Liverpool Scientists Help To Solve The Mysteries Of Quarks
Particle physicists are embarking on a new attempt to solve the mysteries of quarks with the completion of the three most powerful supercomputers ever applied to this problem, including one in Edinburgh which scientists at the University of Liverpool helped to design and build.
Quarks are the fundamental particles that make up 99.9% of ordinary matter; yet it is impossible to examine a single quark in the laboratory. Consequently, some of the basic properties of quarks are not known, such as their precise masses or why they exist in six different types.
Quarks are bound together by the Strong Force, which is weak when the quarks are close, but increases steadily as you try to separate them, making it impossible to isolate a single quark. Instead, the theory describing the Strong Force, called Quantum Chromodynamics (QCD), has to be simulated on huge computers.
The Edinburgh computer is the first of three similar machines and has been operating since January 2005. Liverpool hosts a 10 Terabyte data grid node as part of the project and was responsible for coordination of the UKQCD physics software effort by means of a PPARC funded Software Manager and a physicist programmer.
Professor Alan Irving, Head of Mathematical Sciences at the University of Liverpool, and a member of the UK's Programme Management Committee for the project, said: "The successful inauguration of this computer shows what can be achieved when the imagination and commitment of pure scientists is combined with industrial capability and backed by a risk-taking Research Council. The next part of the project, the physics exploitation, promises to be even more exciting than the first."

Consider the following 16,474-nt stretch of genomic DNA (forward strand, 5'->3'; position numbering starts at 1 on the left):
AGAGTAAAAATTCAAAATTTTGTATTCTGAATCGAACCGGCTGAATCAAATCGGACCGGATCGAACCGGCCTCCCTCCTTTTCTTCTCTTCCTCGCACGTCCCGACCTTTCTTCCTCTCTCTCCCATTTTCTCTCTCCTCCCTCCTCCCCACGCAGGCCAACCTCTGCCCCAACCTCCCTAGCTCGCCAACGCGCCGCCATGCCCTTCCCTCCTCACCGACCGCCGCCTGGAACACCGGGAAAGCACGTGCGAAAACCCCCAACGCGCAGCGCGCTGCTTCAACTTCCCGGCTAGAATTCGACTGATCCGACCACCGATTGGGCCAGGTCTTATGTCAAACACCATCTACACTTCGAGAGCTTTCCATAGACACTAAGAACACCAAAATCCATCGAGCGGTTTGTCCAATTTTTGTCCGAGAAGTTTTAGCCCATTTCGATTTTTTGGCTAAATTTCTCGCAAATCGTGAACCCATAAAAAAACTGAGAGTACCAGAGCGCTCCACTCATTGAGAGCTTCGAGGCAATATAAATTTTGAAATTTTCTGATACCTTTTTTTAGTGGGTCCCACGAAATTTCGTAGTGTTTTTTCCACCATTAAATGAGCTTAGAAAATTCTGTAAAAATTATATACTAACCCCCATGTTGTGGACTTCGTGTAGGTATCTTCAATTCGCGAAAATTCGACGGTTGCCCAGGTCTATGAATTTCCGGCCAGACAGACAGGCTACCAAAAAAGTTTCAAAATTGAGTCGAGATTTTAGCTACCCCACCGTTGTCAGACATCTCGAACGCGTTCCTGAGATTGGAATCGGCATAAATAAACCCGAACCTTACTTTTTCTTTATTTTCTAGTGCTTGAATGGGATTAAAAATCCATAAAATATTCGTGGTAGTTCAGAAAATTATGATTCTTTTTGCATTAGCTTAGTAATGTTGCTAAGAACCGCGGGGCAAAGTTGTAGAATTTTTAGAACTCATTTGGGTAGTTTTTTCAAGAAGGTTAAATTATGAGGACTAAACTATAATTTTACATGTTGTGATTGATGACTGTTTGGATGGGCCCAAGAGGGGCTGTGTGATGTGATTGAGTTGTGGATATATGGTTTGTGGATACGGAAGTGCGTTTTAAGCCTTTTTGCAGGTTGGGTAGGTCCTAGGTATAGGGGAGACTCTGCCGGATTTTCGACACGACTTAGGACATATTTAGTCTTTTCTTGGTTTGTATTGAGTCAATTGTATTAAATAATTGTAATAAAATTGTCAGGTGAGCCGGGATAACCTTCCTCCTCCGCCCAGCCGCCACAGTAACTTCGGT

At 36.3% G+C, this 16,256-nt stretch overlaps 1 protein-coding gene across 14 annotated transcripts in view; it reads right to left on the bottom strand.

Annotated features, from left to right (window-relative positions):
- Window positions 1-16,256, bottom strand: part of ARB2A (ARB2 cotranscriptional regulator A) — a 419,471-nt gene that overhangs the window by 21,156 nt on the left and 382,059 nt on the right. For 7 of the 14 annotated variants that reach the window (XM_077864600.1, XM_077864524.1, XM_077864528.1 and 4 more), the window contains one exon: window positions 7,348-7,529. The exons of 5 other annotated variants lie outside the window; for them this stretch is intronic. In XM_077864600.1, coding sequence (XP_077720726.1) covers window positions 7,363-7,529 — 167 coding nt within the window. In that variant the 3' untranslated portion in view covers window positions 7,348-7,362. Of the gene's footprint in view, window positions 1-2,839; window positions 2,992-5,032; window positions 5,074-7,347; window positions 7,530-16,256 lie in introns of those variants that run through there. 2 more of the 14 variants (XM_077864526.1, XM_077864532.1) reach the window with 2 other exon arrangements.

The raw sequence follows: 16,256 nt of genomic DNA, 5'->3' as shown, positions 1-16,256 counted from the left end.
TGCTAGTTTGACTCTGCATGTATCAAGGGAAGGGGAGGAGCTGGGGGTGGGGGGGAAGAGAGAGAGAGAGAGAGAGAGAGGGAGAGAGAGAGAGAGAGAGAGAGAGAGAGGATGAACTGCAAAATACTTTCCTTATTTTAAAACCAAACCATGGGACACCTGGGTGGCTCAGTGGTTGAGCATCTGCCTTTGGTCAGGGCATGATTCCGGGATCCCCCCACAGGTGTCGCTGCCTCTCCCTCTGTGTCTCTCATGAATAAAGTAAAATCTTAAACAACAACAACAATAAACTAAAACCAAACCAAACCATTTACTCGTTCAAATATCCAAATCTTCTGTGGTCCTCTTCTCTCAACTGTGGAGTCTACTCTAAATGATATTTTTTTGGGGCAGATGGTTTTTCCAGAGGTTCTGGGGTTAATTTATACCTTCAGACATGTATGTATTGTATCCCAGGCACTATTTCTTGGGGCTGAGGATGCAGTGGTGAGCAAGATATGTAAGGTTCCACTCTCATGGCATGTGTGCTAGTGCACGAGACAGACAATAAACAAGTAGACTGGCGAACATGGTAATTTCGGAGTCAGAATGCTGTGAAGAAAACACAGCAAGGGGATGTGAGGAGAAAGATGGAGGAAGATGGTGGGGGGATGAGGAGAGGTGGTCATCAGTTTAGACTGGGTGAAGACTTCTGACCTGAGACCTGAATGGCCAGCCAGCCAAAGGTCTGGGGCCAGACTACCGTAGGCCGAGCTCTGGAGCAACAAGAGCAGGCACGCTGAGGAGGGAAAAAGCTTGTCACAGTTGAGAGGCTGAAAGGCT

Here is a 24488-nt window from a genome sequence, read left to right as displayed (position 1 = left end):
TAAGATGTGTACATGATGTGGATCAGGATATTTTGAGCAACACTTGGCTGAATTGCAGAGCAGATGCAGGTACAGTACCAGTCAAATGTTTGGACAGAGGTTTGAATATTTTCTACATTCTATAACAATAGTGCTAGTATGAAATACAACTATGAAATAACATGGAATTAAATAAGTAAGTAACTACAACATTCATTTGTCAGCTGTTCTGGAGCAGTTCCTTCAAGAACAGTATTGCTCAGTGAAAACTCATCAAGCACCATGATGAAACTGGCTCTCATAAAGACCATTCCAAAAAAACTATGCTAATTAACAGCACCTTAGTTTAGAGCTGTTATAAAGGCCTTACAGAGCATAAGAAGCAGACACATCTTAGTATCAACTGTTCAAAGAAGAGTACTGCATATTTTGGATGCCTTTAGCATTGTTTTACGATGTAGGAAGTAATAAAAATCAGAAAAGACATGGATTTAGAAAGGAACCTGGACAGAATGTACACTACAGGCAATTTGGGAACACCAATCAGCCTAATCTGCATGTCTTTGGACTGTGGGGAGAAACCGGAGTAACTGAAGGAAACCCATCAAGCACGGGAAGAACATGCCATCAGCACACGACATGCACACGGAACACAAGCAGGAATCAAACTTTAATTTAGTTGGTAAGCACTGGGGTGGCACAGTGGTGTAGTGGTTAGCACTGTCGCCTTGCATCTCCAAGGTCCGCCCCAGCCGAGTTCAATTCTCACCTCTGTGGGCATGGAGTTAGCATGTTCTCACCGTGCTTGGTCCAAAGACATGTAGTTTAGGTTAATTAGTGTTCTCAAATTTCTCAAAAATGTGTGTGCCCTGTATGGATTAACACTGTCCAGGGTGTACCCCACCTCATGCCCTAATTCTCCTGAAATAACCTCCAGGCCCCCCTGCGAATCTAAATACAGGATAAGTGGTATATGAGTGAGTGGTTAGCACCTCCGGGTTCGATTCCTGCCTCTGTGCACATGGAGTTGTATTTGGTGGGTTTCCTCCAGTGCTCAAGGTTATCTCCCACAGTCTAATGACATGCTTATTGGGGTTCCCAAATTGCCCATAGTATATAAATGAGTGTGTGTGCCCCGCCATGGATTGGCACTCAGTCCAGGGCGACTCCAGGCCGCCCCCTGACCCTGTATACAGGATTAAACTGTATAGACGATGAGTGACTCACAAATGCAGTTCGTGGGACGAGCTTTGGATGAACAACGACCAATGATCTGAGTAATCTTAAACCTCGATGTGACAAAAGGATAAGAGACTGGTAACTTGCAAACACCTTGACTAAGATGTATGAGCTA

The second computer is being inaugurated at the RIKEN Brookhaven Research Center in Brookhaven National Laboratory in the USA. The third is part of the U.S. Department of Energy Program in High Energy and Nuclear Physics, and is also installed at Brookhaven where it is currently undergoing testing.
The computers are built with processing chips specifically designed for the purpose, known as QCD-on-a-chip, or QCDOC for short. A little slower than the microprocessor in a laptop, the QCDOC chip was designed to consume a tenth of the electrical power, so that tens of thousands of them could be put into a single machine.
Each QCDOC machine operates at a speed of 10 Teraflops, or 10 trillion (i.e. million million) floating point operations per second.
By comparison, a regular desktop computer operates at a few Gigaflops (a thousand million floating point operations per second), whilst IBM's BlueGene, a close relative of QCDOC and the fastest computer in the world, operates at over 100 Teraflops.
Edinburgh's machine and part of the QCDOC development costs were funded through a Joint Infrastructure Fund Award of £6.6million administered by the Particle Physics and Astronomy Research Council, who also fund the UK scientists in this field.
Copyright 2005 by Space Daily, Distributed by United Press International